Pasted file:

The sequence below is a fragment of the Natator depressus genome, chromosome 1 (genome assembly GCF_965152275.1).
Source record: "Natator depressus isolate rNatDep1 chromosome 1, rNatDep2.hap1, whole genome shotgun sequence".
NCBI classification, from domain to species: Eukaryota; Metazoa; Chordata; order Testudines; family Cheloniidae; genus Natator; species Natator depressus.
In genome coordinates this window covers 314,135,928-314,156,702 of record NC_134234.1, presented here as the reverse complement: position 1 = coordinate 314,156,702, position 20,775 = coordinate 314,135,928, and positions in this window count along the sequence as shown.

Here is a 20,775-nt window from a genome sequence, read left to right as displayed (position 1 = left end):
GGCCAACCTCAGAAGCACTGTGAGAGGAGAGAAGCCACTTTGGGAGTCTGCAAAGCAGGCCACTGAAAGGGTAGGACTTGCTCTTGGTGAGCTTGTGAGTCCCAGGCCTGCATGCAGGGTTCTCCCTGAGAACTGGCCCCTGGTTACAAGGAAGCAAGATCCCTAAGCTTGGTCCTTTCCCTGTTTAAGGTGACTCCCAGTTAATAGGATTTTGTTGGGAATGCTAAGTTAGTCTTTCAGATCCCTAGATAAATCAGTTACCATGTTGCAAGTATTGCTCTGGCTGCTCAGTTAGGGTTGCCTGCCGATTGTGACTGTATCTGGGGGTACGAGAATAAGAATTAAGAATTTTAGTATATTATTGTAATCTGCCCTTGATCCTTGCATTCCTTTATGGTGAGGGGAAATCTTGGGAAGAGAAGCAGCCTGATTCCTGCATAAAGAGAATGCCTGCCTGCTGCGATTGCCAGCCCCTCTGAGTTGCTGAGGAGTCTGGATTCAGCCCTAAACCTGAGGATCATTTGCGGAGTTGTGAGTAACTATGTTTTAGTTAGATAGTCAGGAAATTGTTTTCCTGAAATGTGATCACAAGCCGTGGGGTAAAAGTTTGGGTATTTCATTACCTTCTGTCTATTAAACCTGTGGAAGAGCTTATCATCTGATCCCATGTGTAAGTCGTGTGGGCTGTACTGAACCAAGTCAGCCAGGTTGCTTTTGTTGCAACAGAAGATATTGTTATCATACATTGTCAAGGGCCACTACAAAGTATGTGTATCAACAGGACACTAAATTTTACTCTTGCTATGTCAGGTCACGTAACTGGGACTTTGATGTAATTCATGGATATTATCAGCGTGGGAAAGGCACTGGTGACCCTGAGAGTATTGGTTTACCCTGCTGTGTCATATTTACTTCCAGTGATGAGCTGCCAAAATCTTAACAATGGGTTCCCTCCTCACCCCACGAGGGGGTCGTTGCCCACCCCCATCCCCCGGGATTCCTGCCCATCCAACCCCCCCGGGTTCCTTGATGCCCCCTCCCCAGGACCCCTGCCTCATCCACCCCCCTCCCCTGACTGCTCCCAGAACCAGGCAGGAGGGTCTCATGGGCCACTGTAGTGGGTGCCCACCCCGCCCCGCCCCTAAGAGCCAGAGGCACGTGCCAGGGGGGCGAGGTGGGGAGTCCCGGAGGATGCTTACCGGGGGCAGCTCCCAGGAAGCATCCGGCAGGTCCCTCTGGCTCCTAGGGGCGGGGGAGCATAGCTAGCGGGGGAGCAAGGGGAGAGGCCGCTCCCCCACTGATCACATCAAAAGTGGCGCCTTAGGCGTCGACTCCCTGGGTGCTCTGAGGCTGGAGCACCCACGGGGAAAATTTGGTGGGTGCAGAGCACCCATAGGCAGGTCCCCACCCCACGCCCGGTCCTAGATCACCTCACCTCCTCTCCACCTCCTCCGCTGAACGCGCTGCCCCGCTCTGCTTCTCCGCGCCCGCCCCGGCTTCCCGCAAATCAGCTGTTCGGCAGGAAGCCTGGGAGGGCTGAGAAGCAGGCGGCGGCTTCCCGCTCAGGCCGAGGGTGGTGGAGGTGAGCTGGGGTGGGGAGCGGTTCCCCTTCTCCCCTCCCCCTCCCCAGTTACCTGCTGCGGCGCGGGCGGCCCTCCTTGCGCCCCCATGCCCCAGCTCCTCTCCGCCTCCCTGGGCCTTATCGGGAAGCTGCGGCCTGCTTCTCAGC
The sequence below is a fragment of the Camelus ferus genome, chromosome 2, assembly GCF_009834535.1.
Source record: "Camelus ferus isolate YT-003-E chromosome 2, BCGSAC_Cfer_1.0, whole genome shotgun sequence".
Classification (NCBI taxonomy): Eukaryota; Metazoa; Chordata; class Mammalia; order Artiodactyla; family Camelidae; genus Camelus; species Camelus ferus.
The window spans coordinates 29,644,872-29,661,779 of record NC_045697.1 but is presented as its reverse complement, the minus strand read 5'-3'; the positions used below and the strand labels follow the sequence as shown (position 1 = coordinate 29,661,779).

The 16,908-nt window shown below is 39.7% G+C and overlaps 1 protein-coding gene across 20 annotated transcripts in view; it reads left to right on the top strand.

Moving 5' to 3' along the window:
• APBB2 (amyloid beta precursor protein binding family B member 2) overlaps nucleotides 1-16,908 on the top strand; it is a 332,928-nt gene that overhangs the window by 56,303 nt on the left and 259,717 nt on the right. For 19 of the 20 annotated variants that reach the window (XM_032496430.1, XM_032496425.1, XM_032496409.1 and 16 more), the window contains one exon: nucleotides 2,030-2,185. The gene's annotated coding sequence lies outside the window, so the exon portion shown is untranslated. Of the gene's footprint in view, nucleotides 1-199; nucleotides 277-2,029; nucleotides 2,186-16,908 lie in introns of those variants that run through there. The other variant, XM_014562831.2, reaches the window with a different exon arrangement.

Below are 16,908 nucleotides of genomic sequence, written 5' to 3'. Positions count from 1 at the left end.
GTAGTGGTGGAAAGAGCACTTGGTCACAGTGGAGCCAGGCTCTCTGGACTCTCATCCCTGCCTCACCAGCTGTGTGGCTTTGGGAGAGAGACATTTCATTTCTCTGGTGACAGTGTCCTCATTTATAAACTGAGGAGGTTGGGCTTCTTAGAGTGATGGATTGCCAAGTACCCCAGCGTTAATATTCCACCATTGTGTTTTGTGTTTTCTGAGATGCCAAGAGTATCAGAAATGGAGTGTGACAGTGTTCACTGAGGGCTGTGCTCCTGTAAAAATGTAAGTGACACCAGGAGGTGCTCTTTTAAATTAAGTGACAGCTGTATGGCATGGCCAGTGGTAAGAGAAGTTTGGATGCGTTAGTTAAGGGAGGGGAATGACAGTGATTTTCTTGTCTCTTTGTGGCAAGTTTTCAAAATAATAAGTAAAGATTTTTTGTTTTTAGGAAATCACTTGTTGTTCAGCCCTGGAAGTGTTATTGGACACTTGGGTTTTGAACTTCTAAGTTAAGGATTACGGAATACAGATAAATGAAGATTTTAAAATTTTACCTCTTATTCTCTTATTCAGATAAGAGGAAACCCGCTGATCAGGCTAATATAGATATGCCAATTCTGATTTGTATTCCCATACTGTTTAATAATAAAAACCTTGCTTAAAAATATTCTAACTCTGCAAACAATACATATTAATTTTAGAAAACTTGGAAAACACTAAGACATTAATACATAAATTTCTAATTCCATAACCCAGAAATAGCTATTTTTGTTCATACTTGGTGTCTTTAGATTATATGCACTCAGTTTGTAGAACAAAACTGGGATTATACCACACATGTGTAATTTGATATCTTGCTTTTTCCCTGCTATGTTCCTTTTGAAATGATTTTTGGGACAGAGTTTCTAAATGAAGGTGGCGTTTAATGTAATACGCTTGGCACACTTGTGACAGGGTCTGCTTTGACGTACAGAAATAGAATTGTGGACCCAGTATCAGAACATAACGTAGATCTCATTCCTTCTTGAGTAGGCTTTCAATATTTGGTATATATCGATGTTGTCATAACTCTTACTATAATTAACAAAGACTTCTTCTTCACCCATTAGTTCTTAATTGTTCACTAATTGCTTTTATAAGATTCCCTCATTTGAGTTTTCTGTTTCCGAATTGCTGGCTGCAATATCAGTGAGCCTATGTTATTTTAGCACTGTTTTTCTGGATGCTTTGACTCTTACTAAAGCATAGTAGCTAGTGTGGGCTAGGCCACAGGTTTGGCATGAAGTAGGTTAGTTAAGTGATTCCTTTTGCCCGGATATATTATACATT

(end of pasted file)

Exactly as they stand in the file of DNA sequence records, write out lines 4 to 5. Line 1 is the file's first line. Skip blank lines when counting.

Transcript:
In genome coordinates this window covers 314,135,928-314,156,702 of record NC_134234.1, presented here as the reverse complement: position 1 = coordinate 314,156,702, position 20,775 = coordinate 314,135,928, and positions in this window count along the sequence as shown.

Here is a 20,775-nt window from a genome sequence, read left to right as displayed (position 1 = left end):